divine. But rather than see it as an inconsistency, it seems more likely that Krishna is explaining the hierarchy of the cosmos here. He literally is all the things we revere the most, because he is the source of all things. All things human, all things divine, all concepts, all ideas -- they come from his mind, and from his desire for "lila" or "play."
Arjuna asks Krishna to reveal his immortal self in the next chapter, which falls in line with Arjuna's need for proof he can see. Arjuna as a character is not one who learns easily or takes things on faith -- he needs Krishna to package concepts a few different ways, make hierarchies, and lay out a systematic plan for achieving salvation. Perhaps one of the reasons the Gita is such a seminal text is because it's so undeniably clear. While analysis helps us make sense of the subtextual connections between concepts, Krishna presents a quite literal path for salvation that any reader can follow.
The chapter when Krishna reveals himself as a cosmic vision is "the most exalted chapter of the entire Gita... It is difficult to see at first why the ultimate spiritual vision should be granted to Arjuna at this point," since he hasn't put his learnings into practice, nor shown much concern for his spiritual nature (Easkaswaran 147). In other words, we're not quite sure what he should 'do' with this revelation. But in a way, Krishna is simply ending the string of circular questions from Arjuna by revealing the ultimate manifestation of his power. Krishna, after all, keeps answering all of Arjuna's questions by arguing that all he must do is meditate on him, and his divine powers -- and now, for the first time, Arjuna truly understands why.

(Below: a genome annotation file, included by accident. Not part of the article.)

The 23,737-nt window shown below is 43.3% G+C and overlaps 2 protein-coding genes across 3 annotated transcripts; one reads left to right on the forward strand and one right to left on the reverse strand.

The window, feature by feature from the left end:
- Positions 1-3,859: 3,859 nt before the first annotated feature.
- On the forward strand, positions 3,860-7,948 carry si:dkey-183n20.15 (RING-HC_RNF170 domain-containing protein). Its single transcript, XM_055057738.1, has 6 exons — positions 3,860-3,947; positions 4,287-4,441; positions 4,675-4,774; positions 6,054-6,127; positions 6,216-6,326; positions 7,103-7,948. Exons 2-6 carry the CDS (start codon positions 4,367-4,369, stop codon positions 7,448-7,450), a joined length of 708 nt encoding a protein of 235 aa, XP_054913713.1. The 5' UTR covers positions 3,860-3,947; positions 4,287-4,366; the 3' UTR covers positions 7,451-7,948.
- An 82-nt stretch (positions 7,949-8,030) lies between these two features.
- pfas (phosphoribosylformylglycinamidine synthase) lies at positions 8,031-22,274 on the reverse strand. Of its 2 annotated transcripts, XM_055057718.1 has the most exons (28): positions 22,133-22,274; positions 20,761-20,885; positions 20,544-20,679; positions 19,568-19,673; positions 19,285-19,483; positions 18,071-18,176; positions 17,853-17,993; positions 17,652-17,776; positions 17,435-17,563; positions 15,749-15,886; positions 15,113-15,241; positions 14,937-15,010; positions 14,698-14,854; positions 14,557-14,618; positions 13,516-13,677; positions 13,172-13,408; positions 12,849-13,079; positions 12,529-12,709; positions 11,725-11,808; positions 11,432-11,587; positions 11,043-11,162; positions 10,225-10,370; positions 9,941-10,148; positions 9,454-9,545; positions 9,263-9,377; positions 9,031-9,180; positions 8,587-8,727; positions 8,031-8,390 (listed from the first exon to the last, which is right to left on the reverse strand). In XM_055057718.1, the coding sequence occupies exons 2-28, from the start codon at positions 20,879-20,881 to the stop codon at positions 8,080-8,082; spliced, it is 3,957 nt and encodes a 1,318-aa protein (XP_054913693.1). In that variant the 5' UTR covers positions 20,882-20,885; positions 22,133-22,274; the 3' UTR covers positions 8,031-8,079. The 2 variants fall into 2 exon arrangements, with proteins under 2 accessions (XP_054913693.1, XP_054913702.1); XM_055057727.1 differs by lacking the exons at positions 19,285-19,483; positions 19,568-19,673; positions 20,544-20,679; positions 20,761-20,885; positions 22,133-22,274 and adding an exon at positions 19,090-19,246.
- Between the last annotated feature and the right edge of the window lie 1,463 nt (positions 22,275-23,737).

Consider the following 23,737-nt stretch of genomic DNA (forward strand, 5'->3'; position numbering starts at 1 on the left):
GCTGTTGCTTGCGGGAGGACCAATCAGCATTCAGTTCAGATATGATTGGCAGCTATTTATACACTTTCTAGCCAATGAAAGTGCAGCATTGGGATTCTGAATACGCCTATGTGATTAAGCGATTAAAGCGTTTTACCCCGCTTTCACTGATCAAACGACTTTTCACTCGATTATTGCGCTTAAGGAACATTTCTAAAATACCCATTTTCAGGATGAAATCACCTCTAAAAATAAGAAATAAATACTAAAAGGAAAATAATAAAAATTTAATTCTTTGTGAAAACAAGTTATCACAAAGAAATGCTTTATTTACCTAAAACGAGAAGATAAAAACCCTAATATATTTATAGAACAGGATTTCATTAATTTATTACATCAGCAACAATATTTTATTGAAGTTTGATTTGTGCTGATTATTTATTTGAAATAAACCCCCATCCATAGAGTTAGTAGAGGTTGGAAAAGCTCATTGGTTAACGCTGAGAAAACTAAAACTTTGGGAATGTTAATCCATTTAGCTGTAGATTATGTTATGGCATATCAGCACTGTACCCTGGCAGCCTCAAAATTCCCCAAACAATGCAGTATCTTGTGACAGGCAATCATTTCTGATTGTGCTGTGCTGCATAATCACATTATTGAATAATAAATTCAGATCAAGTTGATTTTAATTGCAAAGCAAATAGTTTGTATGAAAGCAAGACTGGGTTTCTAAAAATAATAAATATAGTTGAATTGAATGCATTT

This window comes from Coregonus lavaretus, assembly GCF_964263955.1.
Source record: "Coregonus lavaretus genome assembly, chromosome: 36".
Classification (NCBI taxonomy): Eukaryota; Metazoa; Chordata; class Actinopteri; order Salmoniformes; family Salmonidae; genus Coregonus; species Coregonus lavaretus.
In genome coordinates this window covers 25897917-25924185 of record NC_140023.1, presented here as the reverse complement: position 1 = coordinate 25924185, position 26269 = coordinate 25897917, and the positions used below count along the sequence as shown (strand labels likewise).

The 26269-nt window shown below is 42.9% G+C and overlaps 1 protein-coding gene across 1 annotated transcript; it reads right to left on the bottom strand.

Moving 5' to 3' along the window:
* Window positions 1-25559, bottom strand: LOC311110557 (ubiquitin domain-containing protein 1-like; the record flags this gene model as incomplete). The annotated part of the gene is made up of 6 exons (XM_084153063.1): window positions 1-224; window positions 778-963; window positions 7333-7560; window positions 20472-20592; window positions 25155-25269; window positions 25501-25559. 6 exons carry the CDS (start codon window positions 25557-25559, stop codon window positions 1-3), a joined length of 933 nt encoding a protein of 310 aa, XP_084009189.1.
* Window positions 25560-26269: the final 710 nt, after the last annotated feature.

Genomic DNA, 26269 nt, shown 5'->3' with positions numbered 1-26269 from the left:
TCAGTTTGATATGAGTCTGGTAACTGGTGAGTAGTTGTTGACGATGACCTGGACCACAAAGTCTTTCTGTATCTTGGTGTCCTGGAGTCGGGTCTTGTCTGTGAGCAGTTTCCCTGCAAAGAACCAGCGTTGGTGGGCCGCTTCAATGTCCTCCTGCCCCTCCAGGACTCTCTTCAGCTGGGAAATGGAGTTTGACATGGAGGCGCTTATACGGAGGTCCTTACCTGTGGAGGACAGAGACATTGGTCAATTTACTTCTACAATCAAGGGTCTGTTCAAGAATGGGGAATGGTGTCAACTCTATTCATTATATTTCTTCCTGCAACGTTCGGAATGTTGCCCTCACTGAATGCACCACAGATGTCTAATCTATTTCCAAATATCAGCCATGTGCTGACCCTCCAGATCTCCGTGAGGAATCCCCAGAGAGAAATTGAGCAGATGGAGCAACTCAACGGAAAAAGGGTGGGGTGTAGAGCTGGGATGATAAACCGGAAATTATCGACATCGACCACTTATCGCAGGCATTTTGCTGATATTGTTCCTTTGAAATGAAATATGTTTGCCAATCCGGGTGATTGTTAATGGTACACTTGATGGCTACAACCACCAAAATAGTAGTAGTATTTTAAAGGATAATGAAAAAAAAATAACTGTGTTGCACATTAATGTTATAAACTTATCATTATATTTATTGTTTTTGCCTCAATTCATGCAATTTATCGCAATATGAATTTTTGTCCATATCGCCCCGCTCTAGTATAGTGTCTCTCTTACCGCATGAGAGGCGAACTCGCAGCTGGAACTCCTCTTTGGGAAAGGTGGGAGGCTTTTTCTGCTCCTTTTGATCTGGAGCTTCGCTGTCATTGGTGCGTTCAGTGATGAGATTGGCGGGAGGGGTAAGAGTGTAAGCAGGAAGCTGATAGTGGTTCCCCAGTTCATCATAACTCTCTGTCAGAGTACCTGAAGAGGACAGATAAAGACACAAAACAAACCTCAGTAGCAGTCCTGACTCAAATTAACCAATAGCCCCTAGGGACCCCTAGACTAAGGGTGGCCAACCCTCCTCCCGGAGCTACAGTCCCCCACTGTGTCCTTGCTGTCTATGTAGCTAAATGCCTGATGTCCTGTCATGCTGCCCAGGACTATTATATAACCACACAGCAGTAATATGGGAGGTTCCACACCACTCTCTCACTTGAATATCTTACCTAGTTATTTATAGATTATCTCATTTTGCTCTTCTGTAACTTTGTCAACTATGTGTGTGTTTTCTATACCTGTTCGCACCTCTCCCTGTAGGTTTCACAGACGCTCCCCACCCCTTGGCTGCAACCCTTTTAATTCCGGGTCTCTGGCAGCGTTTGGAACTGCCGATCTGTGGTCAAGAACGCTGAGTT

Perhaps it is fruitful at this point to compare the Gita and the Book of Job in the Hebrew Bible. In both stories, the protagonists struggle to accept that which seems unjust, but which has divine approval. Job, too, undergoes a sequence of cyclical questioning. God's ultimate answer to Job is to display his powers, in the form of a whirlwind. Just as it does for Arjuna, this display of divine power awes Job into acceptance of ways that he cannot understand. In both texts, the descriptions of divine magnificence are literary embodiments of omnipotence: though we can never see Krishna or Yahweh ourselves, we can experience such an awe-inspiring spectacle vicariously, through literature. Thus we too may be awed into submission.
Arjuna asks an interesting question -- whether one is more destined for achieving yoga through worship of Krishna's divine form or through the search for "eternal formless Reality." Krishna answers that the former is more powerful, and at first we see it as an unjustified claim, since he argues that he can provide a faster path to salvation through a swift "rescue from the fragment's cycle of birth and death, for their consciousness has entered into me." What Krishna is truly saying, however, is not to blindly choose him over worshiping the unknown, but rather to understand that he created this eternal formless Reality. In other words, to worship the Unrevealed isn't enough, because it isn't the supreme goal. There is a higher power.
The concept of love, finally, is presented as a two-way relationship. Krishna loves those who meditate upon him, without desire for results or the rajas that leads to fear, anger, possessiveness. And those who truly know love absolve themselves of material ties, the pain that comes with ego, and offer themselves up to the creator with the purest form of devotion. In that, he says, love is the ultimate form of faith.